Gbewiri Island was not governed by any code of behaviour or any Constitution. The word of the rulers was law, as they, the rulers, were laws to themselves. Unfortunately for these lawless rulers a lot of their children had managed to flee to foreign countries where the government was better run and where ethics, morality and social justice were the norm.
As a result of crushing poverty, undisguised corruption, impunity and arbitrariness, the deaf and dumb and blind inhabitants of Gbewiri became restive and confrontational. There were bloody skirmishes and demonstrations while their rulers inflicted unprecedented repression on them. The islanders reasoned that death was more preferable to living a lifeless life.
Matters came to a head when the security of the country broke down completely and people became unsafe everywhere they went, to the extent that brutish death routinely visited them in their homes, on the roads, in their farms and even in the sky.
Their leader Gongoliera Sosoliso was unperturbed and unconcerned. He was so comfortable and confident that he felt no force on earth could unseat him and therefore rode the entire citizenry roughshod.
Unknown to him and his cohorts, several organizations had sprung up outside of the island and were determined to free their kith and kin from the shackles of the oppressive rulers. They were also convinced that the problem of the island rested squarely on the shoulders of Gongoliera Sosoliso.
Buoyed by what they learned from Shakespeare’s Julius Caesar they started organizing themselves into cells.
“Why should we remain as groundlings in our own country?’’ The bespectacled Leader of the Volunteer Frontiers boomed at their emergency meeting. Mr. Glass-glass was not your type of regular leader. He was short and stocky with a mirror-like calabash as forehead. He sweated profusely and drowned gallons of water while speaking on top of his voice as if addressing a stadium audience. His wife who usually accompanied him to meetings was about double his height. She was large, big, fat and voluminous.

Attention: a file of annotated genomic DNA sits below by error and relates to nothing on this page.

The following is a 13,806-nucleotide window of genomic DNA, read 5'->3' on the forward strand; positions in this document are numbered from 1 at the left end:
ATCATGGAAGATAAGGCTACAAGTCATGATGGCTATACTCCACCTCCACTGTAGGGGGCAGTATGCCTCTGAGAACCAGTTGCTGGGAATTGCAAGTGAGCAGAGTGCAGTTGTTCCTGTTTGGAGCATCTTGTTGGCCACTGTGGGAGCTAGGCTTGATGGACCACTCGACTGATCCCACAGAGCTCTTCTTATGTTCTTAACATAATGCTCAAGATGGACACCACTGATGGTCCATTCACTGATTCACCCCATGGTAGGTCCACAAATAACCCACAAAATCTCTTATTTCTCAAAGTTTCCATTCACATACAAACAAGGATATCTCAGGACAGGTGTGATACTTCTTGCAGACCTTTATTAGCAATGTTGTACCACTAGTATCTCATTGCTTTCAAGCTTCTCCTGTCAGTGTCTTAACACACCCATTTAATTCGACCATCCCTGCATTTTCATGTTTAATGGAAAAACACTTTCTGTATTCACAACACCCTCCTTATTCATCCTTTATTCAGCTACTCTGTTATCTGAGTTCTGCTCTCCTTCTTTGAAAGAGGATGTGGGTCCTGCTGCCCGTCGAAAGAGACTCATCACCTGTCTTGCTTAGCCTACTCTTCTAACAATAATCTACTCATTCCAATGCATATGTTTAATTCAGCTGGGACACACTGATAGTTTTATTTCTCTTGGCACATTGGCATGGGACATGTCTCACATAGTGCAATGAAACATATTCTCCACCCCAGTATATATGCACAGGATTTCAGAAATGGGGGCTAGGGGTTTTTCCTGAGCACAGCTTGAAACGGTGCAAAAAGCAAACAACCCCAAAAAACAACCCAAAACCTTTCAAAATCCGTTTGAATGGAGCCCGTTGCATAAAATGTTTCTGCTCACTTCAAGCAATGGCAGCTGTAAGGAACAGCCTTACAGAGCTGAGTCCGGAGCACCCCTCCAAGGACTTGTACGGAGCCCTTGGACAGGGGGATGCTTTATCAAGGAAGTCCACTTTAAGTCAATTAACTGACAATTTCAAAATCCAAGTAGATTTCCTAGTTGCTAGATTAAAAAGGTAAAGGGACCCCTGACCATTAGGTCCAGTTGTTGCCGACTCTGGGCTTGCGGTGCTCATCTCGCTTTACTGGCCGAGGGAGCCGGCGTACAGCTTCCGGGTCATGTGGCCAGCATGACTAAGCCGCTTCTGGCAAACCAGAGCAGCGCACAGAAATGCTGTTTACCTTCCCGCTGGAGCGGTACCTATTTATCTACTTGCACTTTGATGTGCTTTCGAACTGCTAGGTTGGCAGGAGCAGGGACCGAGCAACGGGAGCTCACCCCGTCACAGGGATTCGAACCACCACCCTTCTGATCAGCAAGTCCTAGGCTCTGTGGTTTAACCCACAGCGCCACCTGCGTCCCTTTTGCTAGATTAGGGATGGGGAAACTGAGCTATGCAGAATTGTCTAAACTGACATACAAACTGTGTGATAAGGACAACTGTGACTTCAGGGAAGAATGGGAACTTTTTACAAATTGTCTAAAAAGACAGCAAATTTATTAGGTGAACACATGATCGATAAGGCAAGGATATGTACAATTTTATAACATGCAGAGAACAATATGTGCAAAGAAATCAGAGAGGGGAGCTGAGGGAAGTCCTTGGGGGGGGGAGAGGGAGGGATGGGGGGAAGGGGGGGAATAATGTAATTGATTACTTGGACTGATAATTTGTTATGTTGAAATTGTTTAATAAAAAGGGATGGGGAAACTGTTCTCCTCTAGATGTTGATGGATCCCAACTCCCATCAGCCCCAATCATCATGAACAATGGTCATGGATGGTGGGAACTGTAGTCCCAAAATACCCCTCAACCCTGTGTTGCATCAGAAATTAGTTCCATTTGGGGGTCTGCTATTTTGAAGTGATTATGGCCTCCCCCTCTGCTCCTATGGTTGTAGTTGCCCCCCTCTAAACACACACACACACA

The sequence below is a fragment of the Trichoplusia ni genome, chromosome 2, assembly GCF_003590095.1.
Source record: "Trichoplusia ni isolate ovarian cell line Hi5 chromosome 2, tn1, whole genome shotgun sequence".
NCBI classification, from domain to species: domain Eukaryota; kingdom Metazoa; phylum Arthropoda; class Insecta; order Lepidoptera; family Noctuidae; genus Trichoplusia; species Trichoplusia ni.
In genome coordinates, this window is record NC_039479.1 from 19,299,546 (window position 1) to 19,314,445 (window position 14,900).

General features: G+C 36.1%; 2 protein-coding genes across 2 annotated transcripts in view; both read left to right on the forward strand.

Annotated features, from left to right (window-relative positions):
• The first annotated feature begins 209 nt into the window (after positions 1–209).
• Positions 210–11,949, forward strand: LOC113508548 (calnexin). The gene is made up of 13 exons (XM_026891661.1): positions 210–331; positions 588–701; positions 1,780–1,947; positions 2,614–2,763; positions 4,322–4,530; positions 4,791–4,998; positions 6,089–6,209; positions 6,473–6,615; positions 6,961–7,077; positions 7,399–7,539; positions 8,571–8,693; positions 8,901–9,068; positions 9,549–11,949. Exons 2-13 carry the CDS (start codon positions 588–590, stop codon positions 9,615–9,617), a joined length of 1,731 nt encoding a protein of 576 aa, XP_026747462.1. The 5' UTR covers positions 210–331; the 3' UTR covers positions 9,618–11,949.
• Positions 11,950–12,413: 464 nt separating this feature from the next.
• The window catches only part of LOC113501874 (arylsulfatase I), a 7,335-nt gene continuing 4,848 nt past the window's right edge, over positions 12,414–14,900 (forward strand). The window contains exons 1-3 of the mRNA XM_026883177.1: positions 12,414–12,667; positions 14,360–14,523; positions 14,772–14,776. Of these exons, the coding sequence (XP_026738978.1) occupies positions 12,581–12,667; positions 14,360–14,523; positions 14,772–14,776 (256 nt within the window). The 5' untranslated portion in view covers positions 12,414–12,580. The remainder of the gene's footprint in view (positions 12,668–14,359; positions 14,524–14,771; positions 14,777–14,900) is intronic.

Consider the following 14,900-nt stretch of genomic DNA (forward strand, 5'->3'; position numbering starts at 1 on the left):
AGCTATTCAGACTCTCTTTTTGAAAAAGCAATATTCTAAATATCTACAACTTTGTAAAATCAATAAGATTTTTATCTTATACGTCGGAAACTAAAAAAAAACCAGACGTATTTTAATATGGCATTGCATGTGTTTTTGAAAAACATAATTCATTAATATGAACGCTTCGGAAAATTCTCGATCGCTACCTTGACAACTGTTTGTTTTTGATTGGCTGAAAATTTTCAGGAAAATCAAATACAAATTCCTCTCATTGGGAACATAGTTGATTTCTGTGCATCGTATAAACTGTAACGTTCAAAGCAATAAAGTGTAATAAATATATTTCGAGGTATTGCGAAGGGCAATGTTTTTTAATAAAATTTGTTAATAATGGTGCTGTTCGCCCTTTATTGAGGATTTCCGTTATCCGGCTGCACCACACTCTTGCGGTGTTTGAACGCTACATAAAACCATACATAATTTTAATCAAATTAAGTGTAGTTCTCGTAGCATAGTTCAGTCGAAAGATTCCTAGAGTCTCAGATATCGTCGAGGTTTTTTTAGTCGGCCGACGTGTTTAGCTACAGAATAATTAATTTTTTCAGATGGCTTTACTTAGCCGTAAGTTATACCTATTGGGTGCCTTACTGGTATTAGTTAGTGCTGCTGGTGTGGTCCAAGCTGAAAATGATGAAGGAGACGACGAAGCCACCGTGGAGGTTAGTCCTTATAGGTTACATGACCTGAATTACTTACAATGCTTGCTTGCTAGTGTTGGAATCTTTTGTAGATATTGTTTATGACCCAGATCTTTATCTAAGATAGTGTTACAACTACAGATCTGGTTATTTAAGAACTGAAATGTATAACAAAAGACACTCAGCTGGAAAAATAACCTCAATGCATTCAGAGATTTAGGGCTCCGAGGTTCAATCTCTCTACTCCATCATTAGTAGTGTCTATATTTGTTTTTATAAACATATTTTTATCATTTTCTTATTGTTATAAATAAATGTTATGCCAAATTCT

‘’I know we cannot rely on our representatives in government more so when all of them are merely representing themselves and their greed.” Mr. Glass-glass lamented as he poured unprintable invectives on the politicians in the island.
‘’Yes”, interjected Mrs. Virginia Bottomley, leader of the Live or Die Options Guerrilla who flew in from Caveland to sensitize other members of the various Freedom Now Movements. ‘’It is not their fault. We allowed them all along to hold us to ransom. We kept quiet for too long as if we were born slaves to these rogues and charlatans. Who are they? What are they? Silly swags.” Bottomley threw her hands in the air as she pronounced every word that flew from her large mouth, with thundering emphasis.
“We pray not to witness this kind of leaders again in our land” Professor Quantity-Quantity enthused as he struggled with the microphone. He was the leader of the Now-Now Movement headquartered in Mountainville, a country north of Yellowland, east of the Lepers Union Federation.
“They know they have come to the end of their journey. Everything will scatter soon. Trust me. Gongoliera Sosoliso has spies all over the place and yet can’t solve the insecurity malady that has enveloped the island. Anyway, as for me, this is not the time for talks. Action, ladies and gentlemen, Action or you perish as slaves and dispossessed cowards.” Dr. Janata Jantura spoke a few words and dropped the microphone.
Several other meetings were held behind the camera while a large number of the ruling class was secretly fleeing the island with their loot. Sosoliso’s spies were ordered to comb the entire island searching for the owner of Shakespeare’s Julius Caesar!
A few weeks later, things moved so fast and the centre could no longer hold.
The last words I heard, or thought I heard were ‘Speak Hands for Me’ followed by explosive sounds.
Don’t ask me about Gbewiri Island or Gongoliera Sosoliso; they probably disappeared with my imagination